Dine like an Emperor
Following a walk around town to the building where Mozart composed The Marriage of Figaro, Stein dropped into the Plachutta Restaurant to enjoy Tafelspitz, a boiled meat dish that people come from all over the world to eat. First ‘course’ is the vegetable broth in the beef stock. It may sound quite ‘down-home’ but at the Plachutta, it is served from glamorous copper pots by waiters who attend to your every need.
It is eaten with sliced pancakes then followed by the rich, warm marrow bone on toast. And finally, the boiled meat slices are served with house-made apple sauce, freshly grated horseradish, bread sauce and spinach. Tafelspitz was a favourite dish of the Emperor Franz Joseph who reigned in the early 20th century. Hence, one of the great foodie things to do in Vienna in winter is to dine like an Emperor, even if it is the humble beef and vegetable broth he so enjoyed.
The Chocolate Cake Vienna made Famous
Aside from the Imperial Torte mentioned above, Vienna is mostly famous for another chocolate concoction, the Sacher Torte. Steeped in history and controversy, the legendary torte was created by 16-year old Austrian Franz Sacher who first made it in 1832 for Prince Wenzel von Metternich in Vienna. Rick visited the Demel Bakery where, around 1938, legal issues arose about the legitimacy of being allowed to call the cake ‘The Original Sacher Torte’.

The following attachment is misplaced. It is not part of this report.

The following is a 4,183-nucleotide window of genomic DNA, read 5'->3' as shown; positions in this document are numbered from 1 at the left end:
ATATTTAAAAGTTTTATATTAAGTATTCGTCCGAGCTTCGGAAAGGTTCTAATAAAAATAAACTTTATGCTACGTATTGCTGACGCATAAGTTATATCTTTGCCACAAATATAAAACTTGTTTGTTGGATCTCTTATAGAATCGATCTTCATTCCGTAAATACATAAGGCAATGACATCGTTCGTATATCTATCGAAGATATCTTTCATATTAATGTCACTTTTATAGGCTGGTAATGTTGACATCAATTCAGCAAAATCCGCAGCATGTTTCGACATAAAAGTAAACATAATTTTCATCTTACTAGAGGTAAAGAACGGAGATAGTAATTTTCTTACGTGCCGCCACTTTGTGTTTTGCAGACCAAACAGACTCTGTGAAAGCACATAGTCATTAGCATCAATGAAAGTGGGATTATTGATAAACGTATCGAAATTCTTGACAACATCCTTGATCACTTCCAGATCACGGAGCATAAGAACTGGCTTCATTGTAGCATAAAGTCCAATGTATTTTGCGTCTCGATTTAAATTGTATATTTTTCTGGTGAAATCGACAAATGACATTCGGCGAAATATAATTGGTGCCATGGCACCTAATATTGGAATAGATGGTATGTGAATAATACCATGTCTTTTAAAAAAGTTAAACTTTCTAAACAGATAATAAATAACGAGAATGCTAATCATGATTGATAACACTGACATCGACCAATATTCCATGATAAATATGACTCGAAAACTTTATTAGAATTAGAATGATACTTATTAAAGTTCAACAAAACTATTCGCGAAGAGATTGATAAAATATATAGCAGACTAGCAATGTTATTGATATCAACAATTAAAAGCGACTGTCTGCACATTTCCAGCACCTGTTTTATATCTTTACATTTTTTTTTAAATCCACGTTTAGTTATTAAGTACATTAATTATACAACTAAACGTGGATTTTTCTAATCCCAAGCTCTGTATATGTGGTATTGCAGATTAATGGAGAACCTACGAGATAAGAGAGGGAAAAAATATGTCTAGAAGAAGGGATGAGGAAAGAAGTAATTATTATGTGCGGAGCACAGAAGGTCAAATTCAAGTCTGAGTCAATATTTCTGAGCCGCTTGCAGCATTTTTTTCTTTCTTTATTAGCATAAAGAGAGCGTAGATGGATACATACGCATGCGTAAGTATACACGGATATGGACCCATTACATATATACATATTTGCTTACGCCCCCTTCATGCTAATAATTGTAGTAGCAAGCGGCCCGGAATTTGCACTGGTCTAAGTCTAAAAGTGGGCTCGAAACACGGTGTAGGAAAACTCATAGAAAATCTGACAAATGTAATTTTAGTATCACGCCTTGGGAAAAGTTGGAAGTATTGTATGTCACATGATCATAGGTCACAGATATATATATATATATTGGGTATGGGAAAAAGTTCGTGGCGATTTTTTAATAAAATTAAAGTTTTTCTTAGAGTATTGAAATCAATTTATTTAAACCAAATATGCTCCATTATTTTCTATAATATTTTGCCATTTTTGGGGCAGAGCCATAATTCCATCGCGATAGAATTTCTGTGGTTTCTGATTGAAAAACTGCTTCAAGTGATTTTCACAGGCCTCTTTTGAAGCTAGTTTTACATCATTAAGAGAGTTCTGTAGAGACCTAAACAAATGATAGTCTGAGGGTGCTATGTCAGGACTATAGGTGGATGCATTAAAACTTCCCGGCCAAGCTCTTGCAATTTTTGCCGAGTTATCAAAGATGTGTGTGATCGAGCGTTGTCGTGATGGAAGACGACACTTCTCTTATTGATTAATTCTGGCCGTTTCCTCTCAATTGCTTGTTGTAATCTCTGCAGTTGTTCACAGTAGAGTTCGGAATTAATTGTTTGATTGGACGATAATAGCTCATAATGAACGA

An intense legal battle was waged over various elements such as whether margarine or butter could be used and if there should be a second layer of jam inside the cake. In 1963, all was settled and the Hotel Sacher ultimately earned the rights to call the dessert ‘The Original Sachertorte’ and the Demel was allowed to decorate its tortes with a chocolate seal reading Eduard-Sacher-Torte. What could be a better thing to do in Vienna in winter than savour a luscious, historic chocolate cake around which such passions were inflamed for decades?
Market Delights along a 1-kilometre stretch
Towards the end of the Long Weekends episode, Rick visited the Naschmarkt, the most popular markets in Vienna where he tried some traditional sSauerkraut made by a local and presented in a massive barrel. Visitors love the 1-kilometre long Naschmarkt for its people watching opportunities and to sample foods that are unique to Vienna as well as local crop produce, cheeses, sausages and wines. On Saturdays, a flea market is held at the end of the Naschmarkt and is the most popular day for tourists lucky enough to be in town on the weekend.
Safe, beautiful, hospitable Vienna
Vienna is generally a safe place for tourists, with occasional incidents such as pick-pocketing in high density tourist areas, slippery staircases or lost luggage. You’ll be extremely glad you purchased travel insurance*!
Follow in Rick Stein’s footsteps and do visit Vienna for a long weekend or a couple of weeks. This history-rich city and its beautiful architecture will provide you with lifetime memories!